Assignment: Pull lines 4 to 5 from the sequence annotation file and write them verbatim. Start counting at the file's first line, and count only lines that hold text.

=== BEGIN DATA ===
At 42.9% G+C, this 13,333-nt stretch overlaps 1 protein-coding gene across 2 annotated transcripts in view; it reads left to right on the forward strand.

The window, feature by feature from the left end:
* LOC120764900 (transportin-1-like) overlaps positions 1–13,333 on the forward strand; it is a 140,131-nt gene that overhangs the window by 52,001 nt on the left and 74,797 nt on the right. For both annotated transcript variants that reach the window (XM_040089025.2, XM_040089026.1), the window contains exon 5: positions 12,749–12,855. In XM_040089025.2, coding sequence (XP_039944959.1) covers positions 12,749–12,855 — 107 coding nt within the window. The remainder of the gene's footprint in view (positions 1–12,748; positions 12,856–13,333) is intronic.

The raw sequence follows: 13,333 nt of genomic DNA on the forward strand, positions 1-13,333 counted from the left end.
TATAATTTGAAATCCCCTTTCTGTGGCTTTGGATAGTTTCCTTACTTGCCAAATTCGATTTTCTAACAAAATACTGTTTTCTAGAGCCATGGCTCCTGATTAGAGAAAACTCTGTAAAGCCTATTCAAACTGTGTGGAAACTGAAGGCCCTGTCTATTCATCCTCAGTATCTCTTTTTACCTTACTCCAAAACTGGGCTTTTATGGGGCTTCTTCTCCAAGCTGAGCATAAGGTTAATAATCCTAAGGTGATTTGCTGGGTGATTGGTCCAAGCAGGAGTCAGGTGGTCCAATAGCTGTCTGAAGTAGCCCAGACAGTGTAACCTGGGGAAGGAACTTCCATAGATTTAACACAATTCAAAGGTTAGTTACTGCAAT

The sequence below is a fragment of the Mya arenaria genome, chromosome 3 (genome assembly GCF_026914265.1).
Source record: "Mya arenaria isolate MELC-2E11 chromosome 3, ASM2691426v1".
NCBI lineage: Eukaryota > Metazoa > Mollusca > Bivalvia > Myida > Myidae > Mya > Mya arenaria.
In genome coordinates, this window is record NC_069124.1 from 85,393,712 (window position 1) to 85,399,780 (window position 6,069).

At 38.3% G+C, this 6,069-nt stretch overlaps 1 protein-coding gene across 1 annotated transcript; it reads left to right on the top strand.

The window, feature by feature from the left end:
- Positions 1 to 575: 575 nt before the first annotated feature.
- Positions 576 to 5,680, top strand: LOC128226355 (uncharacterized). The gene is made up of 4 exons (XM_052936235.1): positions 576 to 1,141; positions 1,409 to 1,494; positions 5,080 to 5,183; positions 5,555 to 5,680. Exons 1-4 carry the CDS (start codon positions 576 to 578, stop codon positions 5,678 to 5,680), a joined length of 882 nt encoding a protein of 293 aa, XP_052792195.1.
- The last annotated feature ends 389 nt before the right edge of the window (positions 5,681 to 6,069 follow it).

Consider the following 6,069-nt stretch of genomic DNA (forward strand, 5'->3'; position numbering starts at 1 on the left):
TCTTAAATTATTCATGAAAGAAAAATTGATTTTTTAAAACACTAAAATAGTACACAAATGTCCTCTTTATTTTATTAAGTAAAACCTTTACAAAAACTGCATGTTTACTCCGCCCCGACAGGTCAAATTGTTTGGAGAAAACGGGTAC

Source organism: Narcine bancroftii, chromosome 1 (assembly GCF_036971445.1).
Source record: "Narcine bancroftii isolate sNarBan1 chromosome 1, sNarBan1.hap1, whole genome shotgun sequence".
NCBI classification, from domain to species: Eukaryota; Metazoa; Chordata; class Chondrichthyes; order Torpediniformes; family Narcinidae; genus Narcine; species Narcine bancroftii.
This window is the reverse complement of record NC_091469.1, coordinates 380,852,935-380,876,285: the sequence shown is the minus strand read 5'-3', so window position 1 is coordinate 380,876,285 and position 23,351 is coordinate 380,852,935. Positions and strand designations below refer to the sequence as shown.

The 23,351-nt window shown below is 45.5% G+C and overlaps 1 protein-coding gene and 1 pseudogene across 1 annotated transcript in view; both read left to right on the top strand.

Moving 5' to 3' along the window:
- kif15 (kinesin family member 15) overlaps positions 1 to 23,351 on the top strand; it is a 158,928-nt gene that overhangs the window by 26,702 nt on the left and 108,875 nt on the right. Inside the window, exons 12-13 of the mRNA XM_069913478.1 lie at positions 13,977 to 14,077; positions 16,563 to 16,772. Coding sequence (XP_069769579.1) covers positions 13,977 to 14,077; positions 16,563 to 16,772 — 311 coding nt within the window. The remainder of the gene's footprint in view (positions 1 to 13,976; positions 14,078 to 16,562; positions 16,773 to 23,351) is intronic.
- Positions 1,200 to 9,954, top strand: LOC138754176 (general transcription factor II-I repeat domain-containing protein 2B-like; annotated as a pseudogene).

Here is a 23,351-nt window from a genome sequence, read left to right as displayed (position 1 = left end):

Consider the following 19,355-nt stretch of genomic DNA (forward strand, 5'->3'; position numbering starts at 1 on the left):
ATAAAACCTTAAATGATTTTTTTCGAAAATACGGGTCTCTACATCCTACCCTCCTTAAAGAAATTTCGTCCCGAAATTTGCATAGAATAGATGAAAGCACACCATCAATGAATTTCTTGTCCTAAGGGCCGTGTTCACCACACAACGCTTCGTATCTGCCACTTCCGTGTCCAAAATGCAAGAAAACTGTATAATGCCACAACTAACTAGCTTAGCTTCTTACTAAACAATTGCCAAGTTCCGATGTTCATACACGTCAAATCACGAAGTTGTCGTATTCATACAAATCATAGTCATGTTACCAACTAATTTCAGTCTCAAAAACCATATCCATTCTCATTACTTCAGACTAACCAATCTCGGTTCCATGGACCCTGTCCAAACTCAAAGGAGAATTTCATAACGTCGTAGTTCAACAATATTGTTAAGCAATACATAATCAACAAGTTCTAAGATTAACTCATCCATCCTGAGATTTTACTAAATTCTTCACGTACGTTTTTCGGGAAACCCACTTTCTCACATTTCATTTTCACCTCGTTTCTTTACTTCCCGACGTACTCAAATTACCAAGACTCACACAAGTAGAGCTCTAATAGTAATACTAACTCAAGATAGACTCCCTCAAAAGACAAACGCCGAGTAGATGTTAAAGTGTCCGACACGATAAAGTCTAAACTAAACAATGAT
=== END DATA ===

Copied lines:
The raw sequence follows: 13,333 nt of genomic DNA on the forward strand, positions 1-13,333 counted from the left end.
TATAATTTGAAATCCCCTTTCTGTGGCTTTGGATAGTTTCCTTACTTGCCAAATTCGATTTTCTAACAAAATACTGTTTTCTAGAGCCATGGCTCCTGATTAGAGAAAACTCTGTAAAGCCTATTCAAACTGTGTGGAAACTGAAGGCCCTGTCTATTCATCCTCAGTATCTCTTTTTACCTTACTCCAAAACTGGGCTTTTATGGGGCTTCTTCTCCAAGCTGAGCATAAGGTTAATAATCCTAAGGTGATTTGCTGGGTGATTGGTCCAAGCAGGAGTCAGGTGGTCCAATAGCTGTCTGAAGTAGCCCAGACAGTGTAACCTGGGGAAGGAACTTCCATAGATTTAACACAATTCAAAGGTTAGTTACTGCAAT